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Social learning within participatory, catchment-based water management processes in South Africa and Namibia.

Brown, Helen (2010) Social learning within participatory, catchment-based water management processes in South Africa and Namibia. PhD thesis, University of Sheffield.

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Abstract

Over the past decade, South African and Namibian governments have initiated processes of water-sector reform via new legislation (RSA, 1998; GRN, 2004), designed to promote increased equity, efficiency and economic and environmental sustainability of water resources. These objectives correspond to those of the discourse of integrated water resource management (Heyns, 2005; Woodhouse, 2008). Institutional reform is a key feature of the recent legislation. Participatory institutions are being formed, which are aligned to hydrological spatial units, such as water-user associations and basin management committees. These institutional spaces represent 'communities' of learning (Wenger, 1998; Johnson, 2007), and synergise with the concept of 'social learning' that links collective interaction and learning to concerted action in the collective and environmental interest (Roling & \Vagemakers, 1998; Keen et al., 2005; Pahl-\Vostl et al., 2007a; Ison et al., 2007). Drawing on the 'constant comparison' principle of grounded theory (Glaser, 1992), the thesis explores this concept of social learning using two case studies: the South African Kat River Water User Association (KatRWUA) and the Namibian Kuiseb Basin Management Committee (KuisebBMC). A multi-method research approach was used to elicit qualitative information, with data-collection methods including semi-structured interviews, ethnographic observation and secondary data sources (Denzin & Lincoln, 2002). Subsequent data analysis revealed a mismatch between the nature and outcomes of social learning processes within the case studies and the ideals of socially and environmentally sustainable behaviour, which are desired by both the integrated water-resource management discourse and by the South African and Namibian national Water Acts. Social learning, as a process for achieving these goals of social equity and sustainable social behaviour, was prevented by the five Ps: power relations, politics, personality, precedence, and the past.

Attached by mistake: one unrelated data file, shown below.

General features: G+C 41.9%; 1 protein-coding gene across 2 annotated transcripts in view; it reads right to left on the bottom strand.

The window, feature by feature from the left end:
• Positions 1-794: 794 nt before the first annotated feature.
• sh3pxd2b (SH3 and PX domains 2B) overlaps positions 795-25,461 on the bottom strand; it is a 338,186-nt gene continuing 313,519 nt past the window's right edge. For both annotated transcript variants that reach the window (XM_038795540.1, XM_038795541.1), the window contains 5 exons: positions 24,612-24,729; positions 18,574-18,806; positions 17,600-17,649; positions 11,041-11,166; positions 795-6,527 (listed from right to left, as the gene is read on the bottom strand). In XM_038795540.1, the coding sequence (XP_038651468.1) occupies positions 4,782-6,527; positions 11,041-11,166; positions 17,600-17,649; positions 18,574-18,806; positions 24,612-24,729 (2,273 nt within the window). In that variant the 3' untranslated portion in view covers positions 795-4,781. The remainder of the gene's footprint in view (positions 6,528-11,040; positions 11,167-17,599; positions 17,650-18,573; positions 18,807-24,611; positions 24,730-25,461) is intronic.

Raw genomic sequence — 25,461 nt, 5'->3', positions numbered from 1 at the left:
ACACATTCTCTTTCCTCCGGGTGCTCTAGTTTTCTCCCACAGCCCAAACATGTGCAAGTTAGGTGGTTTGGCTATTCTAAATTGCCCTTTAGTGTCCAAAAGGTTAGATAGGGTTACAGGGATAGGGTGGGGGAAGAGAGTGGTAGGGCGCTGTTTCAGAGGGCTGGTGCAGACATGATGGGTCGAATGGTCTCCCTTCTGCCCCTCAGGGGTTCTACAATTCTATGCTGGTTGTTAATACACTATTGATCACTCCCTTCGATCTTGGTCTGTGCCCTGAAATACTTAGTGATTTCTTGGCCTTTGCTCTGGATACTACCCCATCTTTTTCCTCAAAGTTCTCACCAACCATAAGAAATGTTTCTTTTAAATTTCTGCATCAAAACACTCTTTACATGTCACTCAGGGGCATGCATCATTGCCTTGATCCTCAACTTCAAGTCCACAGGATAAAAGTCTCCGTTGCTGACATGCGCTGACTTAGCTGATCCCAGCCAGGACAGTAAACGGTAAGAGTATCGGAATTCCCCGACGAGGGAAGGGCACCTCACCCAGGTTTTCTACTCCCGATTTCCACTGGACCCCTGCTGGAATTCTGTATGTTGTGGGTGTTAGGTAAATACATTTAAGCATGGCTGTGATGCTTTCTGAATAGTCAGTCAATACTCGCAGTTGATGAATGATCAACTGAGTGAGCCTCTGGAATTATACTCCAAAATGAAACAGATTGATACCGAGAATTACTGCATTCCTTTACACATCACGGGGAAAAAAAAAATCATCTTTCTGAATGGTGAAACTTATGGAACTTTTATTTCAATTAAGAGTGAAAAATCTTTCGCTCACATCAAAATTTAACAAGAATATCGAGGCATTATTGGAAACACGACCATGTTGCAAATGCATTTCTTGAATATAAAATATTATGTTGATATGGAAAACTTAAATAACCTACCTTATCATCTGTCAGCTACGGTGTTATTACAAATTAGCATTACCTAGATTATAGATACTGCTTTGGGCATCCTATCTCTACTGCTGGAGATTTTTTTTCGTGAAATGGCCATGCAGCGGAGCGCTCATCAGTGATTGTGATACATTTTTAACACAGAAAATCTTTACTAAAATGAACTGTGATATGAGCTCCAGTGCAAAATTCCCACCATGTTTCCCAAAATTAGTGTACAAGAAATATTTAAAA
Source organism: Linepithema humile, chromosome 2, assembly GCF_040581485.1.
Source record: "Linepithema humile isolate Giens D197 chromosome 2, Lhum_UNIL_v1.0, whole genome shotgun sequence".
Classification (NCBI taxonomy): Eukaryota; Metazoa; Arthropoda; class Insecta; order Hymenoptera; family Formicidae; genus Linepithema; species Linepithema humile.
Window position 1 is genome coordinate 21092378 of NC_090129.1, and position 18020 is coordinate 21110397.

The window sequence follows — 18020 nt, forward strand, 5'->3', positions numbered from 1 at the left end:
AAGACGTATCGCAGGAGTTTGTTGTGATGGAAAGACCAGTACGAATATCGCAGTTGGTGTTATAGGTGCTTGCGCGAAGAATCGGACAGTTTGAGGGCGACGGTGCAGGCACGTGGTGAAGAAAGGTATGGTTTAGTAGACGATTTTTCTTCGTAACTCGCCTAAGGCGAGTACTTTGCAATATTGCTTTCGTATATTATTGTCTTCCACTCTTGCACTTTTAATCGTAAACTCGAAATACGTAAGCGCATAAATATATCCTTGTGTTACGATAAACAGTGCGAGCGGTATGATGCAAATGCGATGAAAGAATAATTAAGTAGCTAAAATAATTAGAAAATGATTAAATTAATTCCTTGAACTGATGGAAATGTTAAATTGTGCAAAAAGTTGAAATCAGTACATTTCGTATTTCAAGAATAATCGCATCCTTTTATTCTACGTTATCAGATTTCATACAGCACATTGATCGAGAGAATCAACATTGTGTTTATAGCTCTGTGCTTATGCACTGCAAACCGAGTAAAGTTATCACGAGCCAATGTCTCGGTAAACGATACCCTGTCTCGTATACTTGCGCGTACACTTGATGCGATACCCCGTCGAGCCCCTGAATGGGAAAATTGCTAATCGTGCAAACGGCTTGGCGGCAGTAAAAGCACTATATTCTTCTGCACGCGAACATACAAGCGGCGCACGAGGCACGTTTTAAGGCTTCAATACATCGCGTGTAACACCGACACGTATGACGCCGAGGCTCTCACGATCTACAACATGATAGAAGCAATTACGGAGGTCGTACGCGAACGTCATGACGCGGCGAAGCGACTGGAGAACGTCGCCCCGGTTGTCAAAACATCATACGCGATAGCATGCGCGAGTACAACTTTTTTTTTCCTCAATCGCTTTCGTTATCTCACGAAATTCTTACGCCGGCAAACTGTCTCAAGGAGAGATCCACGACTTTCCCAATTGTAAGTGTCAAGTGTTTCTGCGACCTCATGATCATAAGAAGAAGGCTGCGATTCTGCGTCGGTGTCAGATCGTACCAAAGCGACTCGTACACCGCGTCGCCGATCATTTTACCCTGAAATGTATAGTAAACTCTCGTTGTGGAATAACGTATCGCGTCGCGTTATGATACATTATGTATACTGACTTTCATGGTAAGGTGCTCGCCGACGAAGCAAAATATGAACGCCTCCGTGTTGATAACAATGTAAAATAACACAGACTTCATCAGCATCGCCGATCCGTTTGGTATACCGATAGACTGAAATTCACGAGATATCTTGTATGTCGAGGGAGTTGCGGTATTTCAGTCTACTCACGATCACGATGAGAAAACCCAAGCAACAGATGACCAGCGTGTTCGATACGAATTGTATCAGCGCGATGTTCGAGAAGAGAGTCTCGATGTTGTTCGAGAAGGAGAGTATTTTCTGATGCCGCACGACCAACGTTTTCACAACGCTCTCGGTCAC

Item Type: Thesis (PhD)
Academic Units: The University of Sheffield > Faculty of Social Sciences (Sheffield) > Geography (Sheffield)
Identification Number/EthosID: uk.bl.ethos.511952
Depositing User: EThOS Import Sheffield
Date Deposited: 16 Dec 2016 15:35
Last Modified: 16 Dec 2016 15:35
URI: http://etheses.whiterose.ac.uk/id/eprint/14958

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